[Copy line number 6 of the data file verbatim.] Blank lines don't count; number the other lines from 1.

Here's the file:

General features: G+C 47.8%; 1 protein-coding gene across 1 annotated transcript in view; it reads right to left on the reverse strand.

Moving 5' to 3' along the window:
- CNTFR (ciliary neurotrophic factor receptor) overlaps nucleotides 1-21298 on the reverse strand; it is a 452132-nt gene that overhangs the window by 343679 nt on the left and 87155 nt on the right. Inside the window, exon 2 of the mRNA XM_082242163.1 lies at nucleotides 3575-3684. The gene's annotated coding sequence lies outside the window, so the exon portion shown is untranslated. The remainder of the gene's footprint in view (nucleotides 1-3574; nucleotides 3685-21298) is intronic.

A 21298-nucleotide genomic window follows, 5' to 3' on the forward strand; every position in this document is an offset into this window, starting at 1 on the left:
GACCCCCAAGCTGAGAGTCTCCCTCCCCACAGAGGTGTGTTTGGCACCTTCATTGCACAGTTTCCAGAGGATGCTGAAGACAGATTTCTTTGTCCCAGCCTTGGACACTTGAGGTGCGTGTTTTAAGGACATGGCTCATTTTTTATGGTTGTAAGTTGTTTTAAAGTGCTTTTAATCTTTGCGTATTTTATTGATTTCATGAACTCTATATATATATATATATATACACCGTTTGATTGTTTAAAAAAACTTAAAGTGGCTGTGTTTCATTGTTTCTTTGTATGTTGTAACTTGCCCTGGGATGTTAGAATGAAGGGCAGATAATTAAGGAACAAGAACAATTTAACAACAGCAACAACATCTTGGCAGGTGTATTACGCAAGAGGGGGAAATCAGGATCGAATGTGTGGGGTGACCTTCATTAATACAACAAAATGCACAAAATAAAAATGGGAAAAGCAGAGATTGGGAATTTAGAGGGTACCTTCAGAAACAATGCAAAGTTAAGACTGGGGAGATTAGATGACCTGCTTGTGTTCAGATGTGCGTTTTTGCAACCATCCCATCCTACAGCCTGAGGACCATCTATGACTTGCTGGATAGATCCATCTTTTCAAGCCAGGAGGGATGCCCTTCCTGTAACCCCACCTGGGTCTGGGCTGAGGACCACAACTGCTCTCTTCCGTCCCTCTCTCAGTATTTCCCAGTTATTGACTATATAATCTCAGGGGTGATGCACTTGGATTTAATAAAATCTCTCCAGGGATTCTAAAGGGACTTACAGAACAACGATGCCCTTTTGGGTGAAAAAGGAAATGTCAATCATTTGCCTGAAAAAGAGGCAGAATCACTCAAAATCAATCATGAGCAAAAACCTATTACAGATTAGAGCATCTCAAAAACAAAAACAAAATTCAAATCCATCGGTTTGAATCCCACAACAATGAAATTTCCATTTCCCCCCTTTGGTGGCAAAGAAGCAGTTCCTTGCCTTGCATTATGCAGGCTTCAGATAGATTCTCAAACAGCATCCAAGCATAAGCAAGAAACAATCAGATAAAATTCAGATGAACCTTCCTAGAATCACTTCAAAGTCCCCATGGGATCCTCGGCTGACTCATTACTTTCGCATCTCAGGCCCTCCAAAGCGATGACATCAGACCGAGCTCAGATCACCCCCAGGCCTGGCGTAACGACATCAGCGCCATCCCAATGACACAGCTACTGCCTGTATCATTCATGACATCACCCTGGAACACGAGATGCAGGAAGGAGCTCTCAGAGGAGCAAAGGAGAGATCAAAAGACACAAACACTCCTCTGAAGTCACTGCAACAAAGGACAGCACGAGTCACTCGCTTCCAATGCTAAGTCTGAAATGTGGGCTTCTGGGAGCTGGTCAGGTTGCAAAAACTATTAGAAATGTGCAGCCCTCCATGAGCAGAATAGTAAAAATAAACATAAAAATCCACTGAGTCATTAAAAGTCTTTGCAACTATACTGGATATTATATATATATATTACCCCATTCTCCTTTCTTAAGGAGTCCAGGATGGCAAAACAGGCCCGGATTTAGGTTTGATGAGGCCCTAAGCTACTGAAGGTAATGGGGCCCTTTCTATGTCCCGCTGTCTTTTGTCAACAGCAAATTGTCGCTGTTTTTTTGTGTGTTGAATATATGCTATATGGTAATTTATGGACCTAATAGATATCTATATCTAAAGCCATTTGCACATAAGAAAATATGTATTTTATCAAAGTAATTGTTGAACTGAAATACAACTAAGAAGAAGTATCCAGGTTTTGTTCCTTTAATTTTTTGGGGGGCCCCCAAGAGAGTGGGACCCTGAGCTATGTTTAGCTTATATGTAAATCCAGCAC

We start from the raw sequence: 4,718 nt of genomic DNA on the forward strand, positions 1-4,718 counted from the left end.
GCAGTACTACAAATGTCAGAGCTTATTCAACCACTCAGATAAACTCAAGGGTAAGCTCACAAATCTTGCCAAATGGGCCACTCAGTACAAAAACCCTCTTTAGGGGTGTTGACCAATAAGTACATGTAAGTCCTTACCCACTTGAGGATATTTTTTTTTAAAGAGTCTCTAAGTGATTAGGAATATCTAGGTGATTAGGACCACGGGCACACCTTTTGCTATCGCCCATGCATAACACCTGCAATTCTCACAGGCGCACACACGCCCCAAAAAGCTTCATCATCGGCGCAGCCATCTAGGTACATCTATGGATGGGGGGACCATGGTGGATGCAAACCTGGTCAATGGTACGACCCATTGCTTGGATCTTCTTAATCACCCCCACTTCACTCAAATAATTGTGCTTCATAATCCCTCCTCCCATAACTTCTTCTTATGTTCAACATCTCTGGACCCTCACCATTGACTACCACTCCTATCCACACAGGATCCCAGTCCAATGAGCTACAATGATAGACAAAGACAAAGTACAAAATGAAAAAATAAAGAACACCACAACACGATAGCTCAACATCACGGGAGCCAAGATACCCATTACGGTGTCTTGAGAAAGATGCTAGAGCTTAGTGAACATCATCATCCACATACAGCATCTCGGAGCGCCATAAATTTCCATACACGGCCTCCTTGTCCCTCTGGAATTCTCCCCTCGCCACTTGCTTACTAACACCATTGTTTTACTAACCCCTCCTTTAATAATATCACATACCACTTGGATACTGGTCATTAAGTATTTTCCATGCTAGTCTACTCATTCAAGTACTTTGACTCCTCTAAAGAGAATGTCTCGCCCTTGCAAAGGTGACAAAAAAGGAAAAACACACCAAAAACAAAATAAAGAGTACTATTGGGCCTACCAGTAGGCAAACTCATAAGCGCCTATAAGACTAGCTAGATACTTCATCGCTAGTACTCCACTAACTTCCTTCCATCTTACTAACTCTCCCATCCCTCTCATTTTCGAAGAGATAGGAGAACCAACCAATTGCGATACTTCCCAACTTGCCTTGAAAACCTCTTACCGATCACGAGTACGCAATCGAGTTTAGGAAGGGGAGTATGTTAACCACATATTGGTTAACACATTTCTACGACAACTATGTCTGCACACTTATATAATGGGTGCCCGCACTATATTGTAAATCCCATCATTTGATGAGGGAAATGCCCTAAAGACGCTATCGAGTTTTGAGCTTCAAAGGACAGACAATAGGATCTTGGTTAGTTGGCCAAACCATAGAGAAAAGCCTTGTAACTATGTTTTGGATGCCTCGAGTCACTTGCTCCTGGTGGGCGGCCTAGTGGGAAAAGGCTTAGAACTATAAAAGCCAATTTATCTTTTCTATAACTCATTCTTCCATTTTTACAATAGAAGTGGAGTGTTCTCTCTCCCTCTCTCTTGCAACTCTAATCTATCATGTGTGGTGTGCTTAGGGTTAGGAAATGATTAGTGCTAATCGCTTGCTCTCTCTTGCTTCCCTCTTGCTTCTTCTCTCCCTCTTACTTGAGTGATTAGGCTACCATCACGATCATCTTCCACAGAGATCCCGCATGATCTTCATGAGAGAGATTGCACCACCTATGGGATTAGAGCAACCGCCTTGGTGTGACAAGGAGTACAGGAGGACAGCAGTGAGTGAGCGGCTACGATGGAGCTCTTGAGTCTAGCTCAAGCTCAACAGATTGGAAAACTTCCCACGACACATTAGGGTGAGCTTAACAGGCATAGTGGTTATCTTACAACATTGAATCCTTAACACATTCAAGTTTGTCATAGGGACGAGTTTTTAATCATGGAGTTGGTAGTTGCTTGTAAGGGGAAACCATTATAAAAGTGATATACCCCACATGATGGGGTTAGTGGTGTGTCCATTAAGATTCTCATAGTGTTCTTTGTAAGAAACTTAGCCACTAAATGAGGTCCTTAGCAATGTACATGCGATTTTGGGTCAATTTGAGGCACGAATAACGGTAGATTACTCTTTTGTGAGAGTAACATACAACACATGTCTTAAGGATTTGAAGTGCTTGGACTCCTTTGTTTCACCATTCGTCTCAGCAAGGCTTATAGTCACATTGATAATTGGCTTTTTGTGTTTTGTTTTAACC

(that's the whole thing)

We start from the raw sequence: 4,718 nt of genomic DNA on the forward strand, positions 1-4,718 counted from the left end.